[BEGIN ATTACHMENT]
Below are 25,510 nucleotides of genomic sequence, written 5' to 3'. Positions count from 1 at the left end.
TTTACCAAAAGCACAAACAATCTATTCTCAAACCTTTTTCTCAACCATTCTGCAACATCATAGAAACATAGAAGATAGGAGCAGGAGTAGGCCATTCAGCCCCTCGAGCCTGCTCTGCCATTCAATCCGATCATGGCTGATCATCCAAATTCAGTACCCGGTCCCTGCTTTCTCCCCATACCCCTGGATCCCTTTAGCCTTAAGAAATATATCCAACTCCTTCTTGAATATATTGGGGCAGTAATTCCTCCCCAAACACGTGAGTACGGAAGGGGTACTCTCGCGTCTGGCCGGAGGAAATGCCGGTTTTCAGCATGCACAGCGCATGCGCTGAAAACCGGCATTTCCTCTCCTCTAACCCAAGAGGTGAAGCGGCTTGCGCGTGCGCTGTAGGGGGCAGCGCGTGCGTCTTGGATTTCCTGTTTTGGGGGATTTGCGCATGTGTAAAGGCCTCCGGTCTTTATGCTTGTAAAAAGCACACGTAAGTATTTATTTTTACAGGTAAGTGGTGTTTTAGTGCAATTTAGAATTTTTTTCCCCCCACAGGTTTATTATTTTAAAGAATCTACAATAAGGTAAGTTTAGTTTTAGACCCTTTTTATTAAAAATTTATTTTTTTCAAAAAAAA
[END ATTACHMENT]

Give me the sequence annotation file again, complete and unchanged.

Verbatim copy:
Below are 25,510 nucleotides of genomic sequence, written 5' to 3'. Positions count from 1 at the left end.
TTTACCAAAAGCACAAACAATCTATTCTCAAACCTTTTTCTCAACCATTCTGCAACATCATAGAAACATAGAAGATAGGAGCAGGAGTAGGCCATTCAGCCCCTCGAGCCTGCTCTGCCATTCAATCCGATCATGGCTGATCATCCAAATTCAGTACCCGGTCCCTGCTTTCTCCCCATACCCCTGGATCCCTTTAGCCTTAAGAAATATATCCAACTCCTTCTTGAATATATTGGGGCAGTAATTCCTCCCCAAACACGTGAGTACGGAAGGGGTACTCTCGCGTCTGGCCGGAGGAAATGCCGGTTTTCAGCATGCACAGCGCATGCGCTGAAAACCGGCATTTCCTCTCCTCTAACCCAAGAGGTGAAGCGGCTTGCGCGTGCGCTGTAGGGGGCAGCGCGTGCGTCTTGGATTTCCTGTTTTGGGGGATTTGCGCATGTGTAAAGGCCTCCGGTCTTTATGCTTGTAAAAAGCACACGTAAGTATTTATTTTTACAGGTAAGTGGTGTTTTAGTGCAATTTAGAATTTTTTTCCCCCCACAGGTTTATTATTTTAAAGAATCTACAATAAGGTAAGTTTAGTTTTAGACCCTTTTTATTAAAAATTTATTTTTTTCAAAAAAAA